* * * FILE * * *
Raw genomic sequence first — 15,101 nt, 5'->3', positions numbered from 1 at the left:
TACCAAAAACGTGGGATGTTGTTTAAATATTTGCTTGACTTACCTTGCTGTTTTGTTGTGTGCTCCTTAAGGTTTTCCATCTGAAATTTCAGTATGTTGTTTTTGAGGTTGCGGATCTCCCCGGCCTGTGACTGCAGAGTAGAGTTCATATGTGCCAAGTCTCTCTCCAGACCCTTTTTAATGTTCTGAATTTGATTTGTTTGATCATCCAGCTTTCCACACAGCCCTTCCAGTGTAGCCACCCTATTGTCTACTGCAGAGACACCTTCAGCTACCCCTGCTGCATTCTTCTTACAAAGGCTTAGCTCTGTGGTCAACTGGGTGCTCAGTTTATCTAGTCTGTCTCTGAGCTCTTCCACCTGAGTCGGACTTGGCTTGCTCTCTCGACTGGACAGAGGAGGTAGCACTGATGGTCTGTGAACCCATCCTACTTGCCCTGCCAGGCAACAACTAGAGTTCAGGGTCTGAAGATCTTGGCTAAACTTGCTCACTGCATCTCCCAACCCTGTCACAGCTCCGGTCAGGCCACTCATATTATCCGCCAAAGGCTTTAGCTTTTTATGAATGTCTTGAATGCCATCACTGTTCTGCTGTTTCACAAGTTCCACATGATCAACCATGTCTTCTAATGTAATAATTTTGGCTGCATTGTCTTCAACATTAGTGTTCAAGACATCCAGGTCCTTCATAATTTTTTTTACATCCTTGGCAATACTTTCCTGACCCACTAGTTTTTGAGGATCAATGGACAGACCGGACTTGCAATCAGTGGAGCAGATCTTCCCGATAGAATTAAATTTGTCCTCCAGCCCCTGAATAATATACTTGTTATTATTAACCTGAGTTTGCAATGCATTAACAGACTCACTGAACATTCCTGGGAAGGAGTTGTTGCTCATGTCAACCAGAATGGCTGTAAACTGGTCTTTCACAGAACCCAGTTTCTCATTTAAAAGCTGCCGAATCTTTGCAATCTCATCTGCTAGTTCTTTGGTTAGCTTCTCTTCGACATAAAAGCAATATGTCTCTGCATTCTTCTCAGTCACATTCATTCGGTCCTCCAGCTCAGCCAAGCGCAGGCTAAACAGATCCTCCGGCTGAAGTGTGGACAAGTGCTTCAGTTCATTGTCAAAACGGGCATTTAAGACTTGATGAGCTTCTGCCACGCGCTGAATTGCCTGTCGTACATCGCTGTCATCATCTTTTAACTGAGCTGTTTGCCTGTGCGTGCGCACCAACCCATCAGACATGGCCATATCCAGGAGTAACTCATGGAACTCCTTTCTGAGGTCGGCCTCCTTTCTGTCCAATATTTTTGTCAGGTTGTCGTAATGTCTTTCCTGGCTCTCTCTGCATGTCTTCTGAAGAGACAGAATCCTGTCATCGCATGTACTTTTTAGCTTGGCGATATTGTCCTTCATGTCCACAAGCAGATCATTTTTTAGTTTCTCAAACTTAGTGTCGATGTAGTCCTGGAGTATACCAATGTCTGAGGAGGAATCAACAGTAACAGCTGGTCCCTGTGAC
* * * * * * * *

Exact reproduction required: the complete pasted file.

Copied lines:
Raw genomic sequence first — 15,101 nt, 5'->3', positions numbered from 1 at the left:
TACCAAAAACGTGGGATGTTGTTTAAATATTTGCTTGACTTACCTTGCTGTTTTGTTGTGTGCTCCTTAAGGTTTTCCATCTGAAATTTCAGTATGTTGTTTTTGAGGTTGCGGATCTCCCCGGCCTGTGACTGCAGAGTAGAGTTCATATGTGCCAAGTCTCTCTCCAGACCCTTTTTAATGTTCTGAATTTGATTTGTTTGATCATCCAGCTTTCCACACAGCCCTTCCAGTGTAGCCACCCTATTGTCTACTGCAGAGACACCTTCAGCTACCCCTGCTGCATTCTTCTTACAAAGGCTTAGCTCTGTGGTCAACTGGGTGCTCAGTTTATCTAGTCTGTCTCTGAGCTCTTCCACCTGAGTCGGACTTGGCTTGCTCTCTCGACTGGACAGAGGAGGTAGCACTGATGGTCTGTGAACCCATCCTACTTGCCCTGCCAGGCAACAACTAGAGTTCAGGGTCTGAAGATCTTGGCTAAACTTGCTCACTGCATCTCCCAACCCTGTCACAGCTCCGGTCAGGCCACTCATATTATCCGCCAAAGGCTTTAGCTTTTTATGAATGTCTTGAATGCCATCACTGTTCTGCTGTTTCACAAGTTCCACATGATCAACCATGTCTTCTAATGTAATAATTTTGGCTGCATTGTCTTCAACATTAGTGTTCAAGACATCCAGGTCCTTCATAATTTTTTTTACATCCTTGGCAATACTTTCCTGACCCACTAGTTTTTGAGGATCAATGGACAGACCGGACTTGCAATCAGTGGAGCAGATCTTCCCGATAGAATTAAATTTGTCCTCCAGCCCCTGAATAATATACTTGTTATTATTAACCTGAGTTTGCAATGCATTAACAGACTCACTGAACATTCCTGGGAAGGAGTTGTTGCTCATGTCAACCAGAATGGCTGTAAACTGGTCTTTCACAGAACCCAGTTTCTCATTTAAAAGCTGCCGAATCTTTGCAATCTCATCTGCTAGTTCTTTGGTTAGCTTCTCTTCGACATAAAAGCAATATGTCTCTGCATTCTTCTCAGTCACATTCATTCGGTCCTCCAGCTCAGCCAAGCGCAGGCTAAACAGATCCTCCGGCTGAAGTGTGGACAAGTGCTTCAGTTCATTGTCAAAACGGGCATTTAAGACTTGATGAGCTTCTGCCACGCGCTGAATTGCCTGTCGTACATCGCTGTCATCATCTTTTAACTGAGCTGTTTGCCTGTGCGTGCGCACCAACCCATCAGACATGGCCATATCCAGGAGTAACTCATGGAACTCCTTTCTGAGGTCGGCCTCCTTTCTGTCCAATATTTTTGTCAGGTTGTCGTAATGTCTTTCCTGGCTCTCTCTGCATGTCTTCTGAAGAGACAGAATCCTGTCATCGCATGTACTTTTTAGCTTGGCGATATTGTCCTTCATGTCCACAAGCAGATCATTTTTTAGTTTCTCAAACTTAGTGTCGATGTAGTCCTGGAGTATACCAATGTCTGAGGAGGAATCAACAGTAACAGCTGGTCCCTGTGAC